~Find it in Scotland~
WHAT DO YOU WANT TO FIND IN SCOTLAND? LET US HELP
From personalised golfing goods to a Stags-Horn Handled
Sgian Dubh. From the very best of Scottish Jewellery to your Clan badges and belt buckles. From a picture of your favourite Scottish
team picking up their cup/league winners medals from whichever year to a copy of the local newspaper from the
~ ~ In
this find it in
scotland section, you'll find
lists of suppliers for all manner of goods and services you're likely to need here. On an ongoing basis, we'll be adding to these,
and if you have any suggestions for particular types of suppliers, these will all be considered.
These sections will be for what I would term "hard goods" -
i.e. things like Car Hire, Restaurants, Scottish Gifts,
Entertainments, Books, and so on.
WILL also, in
interactive site, offer you the facility to seek missing friends and relatives, or ask for help
in finding items perhaps not readily available - like old photographs of specific areas, special types of
gifts, out-of-print books. Or ideas for organising special occasions...
~ ~ ~ ~
...Do you want a
special gift, like an engraved Quaich? Do you need some help to think of one? How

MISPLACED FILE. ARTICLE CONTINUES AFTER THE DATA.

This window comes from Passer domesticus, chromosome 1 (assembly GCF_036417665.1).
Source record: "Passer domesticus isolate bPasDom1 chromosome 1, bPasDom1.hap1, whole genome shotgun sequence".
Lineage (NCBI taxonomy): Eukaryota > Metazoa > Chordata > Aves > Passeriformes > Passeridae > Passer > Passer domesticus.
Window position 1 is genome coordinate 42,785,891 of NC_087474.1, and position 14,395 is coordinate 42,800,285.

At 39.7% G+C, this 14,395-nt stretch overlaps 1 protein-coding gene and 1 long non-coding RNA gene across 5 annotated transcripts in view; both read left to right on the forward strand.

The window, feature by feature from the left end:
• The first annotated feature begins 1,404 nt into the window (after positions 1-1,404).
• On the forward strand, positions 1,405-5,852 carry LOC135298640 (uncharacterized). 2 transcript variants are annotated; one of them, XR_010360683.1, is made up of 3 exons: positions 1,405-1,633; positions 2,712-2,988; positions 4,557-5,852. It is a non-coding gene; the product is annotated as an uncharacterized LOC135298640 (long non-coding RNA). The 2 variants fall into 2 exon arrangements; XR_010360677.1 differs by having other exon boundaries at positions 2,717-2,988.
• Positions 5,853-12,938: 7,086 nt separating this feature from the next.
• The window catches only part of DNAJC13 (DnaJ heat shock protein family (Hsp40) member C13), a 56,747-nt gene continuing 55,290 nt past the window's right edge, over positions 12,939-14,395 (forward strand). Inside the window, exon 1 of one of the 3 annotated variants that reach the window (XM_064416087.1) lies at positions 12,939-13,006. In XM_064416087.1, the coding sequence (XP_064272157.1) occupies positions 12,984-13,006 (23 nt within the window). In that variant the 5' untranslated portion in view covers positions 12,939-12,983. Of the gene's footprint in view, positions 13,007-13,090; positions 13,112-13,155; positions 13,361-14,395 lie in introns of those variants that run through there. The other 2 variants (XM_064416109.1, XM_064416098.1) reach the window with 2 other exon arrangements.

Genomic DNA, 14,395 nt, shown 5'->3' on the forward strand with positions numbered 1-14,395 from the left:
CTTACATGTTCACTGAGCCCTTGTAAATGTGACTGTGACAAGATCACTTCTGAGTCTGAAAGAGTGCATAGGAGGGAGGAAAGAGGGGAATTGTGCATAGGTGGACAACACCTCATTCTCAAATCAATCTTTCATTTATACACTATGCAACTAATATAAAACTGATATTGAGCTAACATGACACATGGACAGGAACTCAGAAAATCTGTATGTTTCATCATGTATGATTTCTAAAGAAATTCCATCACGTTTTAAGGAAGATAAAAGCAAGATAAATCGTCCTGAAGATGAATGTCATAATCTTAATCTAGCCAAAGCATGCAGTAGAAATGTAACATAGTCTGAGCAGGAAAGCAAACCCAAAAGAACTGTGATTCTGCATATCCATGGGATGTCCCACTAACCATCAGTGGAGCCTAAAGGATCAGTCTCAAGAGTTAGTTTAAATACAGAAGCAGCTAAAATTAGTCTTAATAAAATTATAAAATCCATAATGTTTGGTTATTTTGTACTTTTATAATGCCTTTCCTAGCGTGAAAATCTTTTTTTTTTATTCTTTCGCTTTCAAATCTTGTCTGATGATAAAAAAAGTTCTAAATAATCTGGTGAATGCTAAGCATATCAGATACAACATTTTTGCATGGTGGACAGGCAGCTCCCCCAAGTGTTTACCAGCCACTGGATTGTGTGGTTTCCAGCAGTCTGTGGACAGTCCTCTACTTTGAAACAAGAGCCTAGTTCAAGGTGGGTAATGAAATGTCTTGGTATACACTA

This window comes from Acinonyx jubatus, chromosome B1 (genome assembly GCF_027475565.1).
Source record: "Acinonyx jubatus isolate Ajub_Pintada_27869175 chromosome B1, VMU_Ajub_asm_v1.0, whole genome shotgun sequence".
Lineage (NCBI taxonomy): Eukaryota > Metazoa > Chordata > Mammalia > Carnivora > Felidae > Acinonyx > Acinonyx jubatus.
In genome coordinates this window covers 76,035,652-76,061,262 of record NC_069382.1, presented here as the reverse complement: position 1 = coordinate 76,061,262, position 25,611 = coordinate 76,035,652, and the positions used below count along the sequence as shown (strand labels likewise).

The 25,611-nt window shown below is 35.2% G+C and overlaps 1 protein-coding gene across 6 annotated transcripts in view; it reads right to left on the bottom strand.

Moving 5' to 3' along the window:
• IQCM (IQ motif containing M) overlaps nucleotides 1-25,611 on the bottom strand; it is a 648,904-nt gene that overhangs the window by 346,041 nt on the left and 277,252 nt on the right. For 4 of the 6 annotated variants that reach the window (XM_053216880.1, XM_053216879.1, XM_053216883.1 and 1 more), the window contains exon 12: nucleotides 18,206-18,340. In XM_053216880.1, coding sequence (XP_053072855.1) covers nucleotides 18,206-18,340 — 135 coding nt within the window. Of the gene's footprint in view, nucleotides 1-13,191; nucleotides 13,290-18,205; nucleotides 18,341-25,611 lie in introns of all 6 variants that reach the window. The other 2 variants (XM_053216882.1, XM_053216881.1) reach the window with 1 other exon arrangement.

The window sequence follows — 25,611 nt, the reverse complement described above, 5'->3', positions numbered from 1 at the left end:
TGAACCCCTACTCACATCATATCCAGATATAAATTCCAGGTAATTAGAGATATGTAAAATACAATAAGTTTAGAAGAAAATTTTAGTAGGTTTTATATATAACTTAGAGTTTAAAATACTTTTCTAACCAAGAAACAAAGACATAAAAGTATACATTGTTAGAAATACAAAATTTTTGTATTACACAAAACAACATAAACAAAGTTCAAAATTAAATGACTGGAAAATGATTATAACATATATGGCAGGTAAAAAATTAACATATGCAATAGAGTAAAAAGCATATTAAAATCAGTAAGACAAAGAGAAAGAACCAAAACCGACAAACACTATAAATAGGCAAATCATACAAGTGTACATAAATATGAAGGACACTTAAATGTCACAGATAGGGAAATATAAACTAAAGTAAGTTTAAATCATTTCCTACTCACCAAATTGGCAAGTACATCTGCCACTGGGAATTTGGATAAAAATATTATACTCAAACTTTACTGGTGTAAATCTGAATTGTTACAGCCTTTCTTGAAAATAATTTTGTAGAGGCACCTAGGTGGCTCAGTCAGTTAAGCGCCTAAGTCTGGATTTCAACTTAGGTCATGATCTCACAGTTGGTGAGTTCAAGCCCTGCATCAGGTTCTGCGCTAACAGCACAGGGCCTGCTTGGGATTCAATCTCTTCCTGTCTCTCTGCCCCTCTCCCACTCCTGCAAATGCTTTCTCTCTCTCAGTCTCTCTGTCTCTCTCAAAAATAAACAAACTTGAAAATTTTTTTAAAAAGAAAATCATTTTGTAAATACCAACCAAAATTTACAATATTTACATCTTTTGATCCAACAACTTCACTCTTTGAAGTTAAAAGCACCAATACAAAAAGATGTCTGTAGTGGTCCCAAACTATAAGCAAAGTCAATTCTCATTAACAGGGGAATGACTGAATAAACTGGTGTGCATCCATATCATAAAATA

about a few lines in Scots, for a special occasion? An up-to-date picture of the place where your roots are?
- or an old one! A few lines in Scots for a special occasion, a specially written toast in Scots or Gaelic
(if you're willing to try it) for any occasion. If you have a special need, let us know; we will help, if we
Quaich has a rich heritage in Scotland - indeed, this is a
uniquely Scottish invention, having no apparent connection to any other European drinking vessel. It's a
traditional Scottish drinking vessel to offer a guest a cup of welcome and also as a farewell drink, usually a
dram of whisky. Travellers would often carry a quaich with them. They were used for whisky and brandy but
larger quaichs were used for ale. (The largest surviving examples hold about 1.5 pints). It's believed that
one of its ancestors was the scallop shell, in which drams of whisky were taken in the Highlands and Islands.
Like the shells, quaichs were always wide and shallow. The distinctive shape has been fixed now for possibly
more than four hundred years.]